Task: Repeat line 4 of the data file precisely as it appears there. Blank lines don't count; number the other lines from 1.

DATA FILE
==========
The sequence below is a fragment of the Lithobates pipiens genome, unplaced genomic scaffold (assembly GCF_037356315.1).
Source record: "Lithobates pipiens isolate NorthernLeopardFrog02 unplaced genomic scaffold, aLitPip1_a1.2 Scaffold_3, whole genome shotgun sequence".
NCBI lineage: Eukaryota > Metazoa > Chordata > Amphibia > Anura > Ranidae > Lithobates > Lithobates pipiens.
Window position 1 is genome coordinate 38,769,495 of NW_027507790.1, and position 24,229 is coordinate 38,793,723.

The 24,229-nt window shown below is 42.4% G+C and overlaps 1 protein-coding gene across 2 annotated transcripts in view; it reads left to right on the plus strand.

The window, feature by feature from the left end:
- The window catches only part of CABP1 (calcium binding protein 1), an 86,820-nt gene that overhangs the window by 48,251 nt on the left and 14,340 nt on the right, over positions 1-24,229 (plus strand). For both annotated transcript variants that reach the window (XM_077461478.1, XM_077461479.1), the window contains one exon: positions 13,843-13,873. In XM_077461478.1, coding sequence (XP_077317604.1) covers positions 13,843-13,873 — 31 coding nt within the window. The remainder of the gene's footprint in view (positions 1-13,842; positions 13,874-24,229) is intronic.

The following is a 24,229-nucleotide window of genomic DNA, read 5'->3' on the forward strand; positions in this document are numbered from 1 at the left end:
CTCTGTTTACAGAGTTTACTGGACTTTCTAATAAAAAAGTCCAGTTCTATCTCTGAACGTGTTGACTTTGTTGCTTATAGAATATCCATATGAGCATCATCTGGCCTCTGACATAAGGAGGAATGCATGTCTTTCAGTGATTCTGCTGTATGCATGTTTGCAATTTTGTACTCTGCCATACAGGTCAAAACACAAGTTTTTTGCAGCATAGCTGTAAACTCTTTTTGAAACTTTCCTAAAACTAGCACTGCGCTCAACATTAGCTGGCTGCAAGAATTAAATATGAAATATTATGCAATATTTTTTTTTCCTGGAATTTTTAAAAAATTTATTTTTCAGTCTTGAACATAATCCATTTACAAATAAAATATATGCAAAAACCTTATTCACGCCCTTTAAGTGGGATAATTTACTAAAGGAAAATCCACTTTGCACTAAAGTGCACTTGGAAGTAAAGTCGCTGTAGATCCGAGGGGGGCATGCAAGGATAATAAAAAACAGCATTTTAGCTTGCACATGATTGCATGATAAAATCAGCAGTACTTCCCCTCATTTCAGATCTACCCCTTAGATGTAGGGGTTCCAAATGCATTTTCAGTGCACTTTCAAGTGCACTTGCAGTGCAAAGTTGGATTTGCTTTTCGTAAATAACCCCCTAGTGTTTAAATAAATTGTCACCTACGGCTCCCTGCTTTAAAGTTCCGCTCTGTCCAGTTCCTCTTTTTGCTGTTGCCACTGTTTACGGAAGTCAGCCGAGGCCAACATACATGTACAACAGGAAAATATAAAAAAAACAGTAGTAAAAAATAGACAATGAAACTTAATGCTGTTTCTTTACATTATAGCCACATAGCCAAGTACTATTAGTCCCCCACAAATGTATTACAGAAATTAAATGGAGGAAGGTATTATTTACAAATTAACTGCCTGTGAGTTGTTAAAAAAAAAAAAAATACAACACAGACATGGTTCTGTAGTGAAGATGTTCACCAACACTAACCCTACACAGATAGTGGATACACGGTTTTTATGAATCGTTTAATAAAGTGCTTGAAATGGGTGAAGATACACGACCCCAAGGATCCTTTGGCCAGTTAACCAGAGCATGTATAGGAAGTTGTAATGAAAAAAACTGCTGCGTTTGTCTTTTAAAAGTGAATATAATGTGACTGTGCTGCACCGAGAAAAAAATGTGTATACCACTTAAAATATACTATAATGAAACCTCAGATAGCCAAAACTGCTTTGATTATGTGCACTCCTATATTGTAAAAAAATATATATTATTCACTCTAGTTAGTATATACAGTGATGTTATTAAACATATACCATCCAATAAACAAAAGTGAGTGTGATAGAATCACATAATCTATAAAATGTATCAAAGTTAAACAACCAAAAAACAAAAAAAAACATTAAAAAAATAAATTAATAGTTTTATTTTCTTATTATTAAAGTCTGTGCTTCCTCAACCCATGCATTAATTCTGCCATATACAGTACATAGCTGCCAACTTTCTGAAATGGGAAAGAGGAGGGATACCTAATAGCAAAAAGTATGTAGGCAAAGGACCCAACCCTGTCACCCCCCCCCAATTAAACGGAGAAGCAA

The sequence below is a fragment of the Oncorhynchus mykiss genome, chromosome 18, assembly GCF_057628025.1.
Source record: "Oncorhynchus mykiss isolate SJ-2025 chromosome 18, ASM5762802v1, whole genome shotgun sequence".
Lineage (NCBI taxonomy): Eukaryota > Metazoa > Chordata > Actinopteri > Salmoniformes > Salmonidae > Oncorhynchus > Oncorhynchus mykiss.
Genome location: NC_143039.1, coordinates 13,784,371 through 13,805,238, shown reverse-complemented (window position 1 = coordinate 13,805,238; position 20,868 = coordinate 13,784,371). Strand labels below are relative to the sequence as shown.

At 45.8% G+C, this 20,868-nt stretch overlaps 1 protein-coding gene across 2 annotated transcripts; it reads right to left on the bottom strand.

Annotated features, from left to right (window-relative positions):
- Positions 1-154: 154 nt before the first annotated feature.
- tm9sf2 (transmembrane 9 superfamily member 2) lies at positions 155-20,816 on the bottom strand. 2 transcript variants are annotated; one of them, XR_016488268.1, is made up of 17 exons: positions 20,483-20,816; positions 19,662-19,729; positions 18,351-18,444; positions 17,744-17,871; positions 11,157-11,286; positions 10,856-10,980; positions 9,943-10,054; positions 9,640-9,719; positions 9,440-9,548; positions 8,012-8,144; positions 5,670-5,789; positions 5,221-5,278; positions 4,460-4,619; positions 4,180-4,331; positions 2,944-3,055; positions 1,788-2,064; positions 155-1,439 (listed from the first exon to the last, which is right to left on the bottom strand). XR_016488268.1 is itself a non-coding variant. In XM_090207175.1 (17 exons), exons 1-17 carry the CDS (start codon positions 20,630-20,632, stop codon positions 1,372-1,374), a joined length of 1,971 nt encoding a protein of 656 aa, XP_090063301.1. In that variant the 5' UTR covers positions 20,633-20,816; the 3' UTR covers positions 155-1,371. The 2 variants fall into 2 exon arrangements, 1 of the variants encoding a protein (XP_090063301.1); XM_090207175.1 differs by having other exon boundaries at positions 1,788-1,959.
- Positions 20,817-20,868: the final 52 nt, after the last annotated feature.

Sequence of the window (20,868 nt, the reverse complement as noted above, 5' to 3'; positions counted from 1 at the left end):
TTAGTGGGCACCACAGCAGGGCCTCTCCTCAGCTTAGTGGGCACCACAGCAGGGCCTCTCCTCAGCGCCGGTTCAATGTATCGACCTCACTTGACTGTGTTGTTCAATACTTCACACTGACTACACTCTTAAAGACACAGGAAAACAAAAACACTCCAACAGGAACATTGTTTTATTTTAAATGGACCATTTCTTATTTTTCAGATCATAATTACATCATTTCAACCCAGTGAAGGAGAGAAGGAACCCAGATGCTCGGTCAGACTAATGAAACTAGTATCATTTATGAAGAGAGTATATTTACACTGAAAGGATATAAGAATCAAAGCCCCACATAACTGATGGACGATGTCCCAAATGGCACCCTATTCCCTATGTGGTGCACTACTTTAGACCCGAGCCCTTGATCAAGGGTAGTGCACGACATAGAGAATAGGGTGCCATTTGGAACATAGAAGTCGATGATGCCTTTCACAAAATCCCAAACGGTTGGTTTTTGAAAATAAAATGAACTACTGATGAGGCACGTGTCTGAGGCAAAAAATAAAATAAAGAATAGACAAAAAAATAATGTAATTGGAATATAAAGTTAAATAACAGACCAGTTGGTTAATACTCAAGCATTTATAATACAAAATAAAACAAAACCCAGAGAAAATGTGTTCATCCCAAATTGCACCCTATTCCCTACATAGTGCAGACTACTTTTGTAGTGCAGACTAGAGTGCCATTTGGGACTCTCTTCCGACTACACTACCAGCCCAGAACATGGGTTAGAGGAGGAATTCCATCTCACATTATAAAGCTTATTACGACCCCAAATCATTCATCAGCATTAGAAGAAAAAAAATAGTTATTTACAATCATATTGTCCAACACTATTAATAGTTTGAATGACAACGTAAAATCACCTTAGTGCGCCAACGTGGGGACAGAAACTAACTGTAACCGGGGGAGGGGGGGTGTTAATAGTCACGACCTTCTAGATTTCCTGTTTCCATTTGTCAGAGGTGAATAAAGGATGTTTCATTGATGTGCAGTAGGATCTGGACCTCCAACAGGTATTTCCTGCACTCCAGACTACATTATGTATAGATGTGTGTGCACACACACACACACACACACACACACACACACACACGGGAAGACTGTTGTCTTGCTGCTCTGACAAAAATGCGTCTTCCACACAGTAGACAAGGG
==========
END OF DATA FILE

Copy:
Window position 1 is genome coordinate 38,769,495 of NW_027507790.1, and position 24,229 is coordinate 38,793,723.